In 1942, he married Brenda Williams, a doctor, and they enjoyed 50 years together, until her death in 1992. Dan is survived by his son Rod, a historian, who together with his wife Joy cared for Dan in his final years. Dan had many interests. He shared a love of music with Brenda and, to his death, his living room was dominated by a full-size grand piano.
Dan was fortunate to have many talented students who subsequently had distinguished careers in academia and industry. They include Martin Willis, and the late Hiroo Inokuchi, one of the first post-war Japanese students at Nottingham, who went on to win the 2007 Kyoto Prize in Material Science and Engineering for his work on organic semiconductors, that he developed from his time in Dan's laboratory.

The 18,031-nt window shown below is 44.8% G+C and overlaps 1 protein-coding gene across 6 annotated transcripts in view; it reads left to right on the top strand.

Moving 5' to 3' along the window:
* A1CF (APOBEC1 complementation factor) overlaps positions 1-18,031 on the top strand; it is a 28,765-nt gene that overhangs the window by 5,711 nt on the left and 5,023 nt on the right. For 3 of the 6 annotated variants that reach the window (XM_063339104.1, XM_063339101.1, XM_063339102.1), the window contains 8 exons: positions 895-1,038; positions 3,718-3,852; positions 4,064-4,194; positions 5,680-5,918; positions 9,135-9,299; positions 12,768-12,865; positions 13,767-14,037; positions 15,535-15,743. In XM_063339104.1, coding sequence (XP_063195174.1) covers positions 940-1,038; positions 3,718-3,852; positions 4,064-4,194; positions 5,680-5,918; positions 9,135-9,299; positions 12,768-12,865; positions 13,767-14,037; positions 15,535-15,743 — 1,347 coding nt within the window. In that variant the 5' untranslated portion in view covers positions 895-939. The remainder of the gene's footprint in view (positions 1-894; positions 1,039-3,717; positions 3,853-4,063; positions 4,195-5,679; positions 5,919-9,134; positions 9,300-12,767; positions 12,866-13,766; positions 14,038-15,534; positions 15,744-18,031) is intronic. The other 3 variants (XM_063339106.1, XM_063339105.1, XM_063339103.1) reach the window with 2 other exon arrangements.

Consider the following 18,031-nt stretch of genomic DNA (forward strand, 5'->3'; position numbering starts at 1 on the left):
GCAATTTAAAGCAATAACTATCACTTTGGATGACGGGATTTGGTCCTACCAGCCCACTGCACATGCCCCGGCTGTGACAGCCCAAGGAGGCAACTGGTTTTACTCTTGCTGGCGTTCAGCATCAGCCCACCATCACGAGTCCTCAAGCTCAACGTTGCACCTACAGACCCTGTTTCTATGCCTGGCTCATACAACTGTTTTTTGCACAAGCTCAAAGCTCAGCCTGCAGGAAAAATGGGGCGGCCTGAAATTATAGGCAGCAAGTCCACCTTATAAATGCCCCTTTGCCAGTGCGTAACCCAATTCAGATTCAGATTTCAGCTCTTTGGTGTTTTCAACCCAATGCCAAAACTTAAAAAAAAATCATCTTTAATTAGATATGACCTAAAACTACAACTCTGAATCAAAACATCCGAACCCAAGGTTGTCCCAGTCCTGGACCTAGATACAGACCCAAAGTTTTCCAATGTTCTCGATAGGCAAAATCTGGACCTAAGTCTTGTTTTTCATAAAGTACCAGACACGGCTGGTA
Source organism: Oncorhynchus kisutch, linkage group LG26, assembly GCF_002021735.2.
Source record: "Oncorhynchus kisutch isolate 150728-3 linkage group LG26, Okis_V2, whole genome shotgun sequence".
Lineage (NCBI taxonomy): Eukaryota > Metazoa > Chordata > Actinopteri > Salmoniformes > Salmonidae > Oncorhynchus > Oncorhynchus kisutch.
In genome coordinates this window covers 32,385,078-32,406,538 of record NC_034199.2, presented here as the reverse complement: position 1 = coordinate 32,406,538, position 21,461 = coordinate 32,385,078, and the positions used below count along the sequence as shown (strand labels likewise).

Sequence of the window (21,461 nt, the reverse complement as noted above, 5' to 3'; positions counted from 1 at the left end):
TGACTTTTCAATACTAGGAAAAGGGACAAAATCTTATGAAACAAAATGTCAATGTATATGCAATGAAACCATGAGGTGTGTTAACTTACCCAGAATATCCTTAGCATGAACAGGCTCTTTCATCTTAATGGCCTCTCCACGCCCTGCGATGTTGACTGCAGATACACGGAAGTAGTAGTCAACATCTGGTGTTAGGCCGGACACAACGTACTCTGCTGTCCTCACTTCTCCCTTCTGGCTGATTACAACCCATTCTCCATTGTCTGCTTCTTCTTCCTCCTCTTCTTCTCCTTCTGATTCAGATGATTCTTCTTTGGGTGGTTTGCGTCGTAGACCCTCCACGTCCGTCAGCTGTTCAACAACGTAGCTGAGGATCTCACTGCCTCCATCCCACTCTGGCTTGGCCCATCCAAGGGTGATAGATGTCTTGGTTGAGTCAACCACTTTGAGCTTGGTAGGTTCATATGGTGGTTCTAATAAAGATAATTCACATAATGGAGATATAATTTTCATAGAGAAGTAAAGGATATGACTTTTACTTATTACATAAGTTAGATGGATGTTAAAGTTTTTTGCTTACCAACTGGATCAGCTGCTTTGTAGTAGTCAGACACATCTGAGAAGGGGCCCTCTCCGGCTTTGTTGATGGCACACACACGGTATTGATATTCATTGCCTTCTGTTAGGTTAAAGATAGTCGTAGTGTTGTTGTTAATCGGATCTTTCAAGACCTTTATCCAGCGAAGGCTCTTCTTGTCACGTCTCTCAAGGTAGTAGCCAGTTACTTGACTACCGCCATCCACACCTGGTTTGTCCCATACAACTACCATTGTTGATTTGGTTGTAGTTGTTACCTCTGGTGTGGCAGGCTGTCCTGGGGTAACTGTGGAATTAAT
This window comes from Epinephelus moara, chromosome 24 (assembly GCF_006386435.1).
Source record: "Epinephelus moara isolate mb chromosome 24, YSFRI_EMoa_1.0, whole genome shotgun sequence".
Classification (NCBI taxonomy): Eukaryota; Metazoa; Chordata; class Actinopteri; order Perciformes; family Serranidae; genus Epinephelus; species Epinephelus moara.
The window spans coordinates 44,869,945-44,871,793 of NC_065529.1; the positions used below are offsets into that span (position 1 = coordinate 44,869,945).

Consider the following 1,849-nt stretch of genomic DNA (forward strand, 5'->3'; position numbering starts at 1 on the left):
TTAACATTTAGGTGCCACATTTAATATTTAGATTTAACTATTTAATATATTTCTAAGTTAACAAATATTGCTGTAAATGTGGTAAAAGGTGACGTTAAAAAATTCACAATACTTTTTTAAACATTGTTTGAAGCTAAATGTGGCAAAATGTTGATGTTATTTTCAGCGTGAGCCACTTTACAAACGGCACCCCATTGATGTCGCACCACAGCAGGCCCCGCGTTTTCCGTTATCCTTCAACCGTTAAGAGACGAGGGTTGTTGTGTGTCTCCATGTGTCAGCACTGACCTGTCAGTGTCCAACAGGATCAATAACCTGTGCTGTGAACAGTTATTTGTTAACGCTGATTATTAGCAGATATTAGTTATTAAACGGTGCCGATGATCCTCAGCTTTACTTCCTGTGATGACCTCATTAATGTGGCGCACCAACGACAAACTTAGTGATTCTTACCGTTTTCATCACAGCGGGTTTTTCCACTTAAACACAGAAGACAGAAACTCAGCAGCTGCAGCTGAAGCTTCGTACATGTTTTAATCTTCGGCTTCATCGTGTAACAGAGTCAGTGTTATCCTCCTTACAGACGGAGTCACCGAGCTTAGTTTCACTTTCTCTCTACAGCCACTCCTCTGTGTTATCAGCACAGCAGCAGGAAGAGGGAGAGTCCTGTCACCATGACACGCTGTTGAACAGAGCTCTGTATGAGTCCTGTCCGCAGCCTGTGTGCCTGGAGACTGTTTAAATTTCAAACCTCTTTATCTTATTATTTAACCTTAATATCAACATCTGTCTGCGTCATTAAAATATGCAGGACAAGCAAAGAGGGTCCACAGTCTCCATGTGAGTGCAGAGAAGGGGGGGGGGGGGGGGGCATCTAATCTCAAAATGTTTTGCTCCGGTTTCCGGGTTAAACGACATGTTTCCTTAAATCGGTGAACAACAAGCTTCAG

At Nottingham, Dan continued his service to the community, playing an active role in Civil Defence and formulating possible responses to the effects of atomic warfare. According to Rod, Dan resigned when he realised that he would not be able to take Brenda and Rod with him into the nuclear bunker when the siren sounded. There is a story that Dan once fell asleep during an exercise to simulate a nuclear attack on Nottingham and was, therefore, unable to announce to the waiting Civil Defence workers where the "bomb" had exploded. They stood by all night waiting for the word but Dan slept on. Later, in 1967, Dan acted as a scientific advisor during the clean-up following the wreck of the Torrey Canyon, an oil-filled supertanker, on the Scilly Isles. In particular he advised on the use of surfactants as dispersants.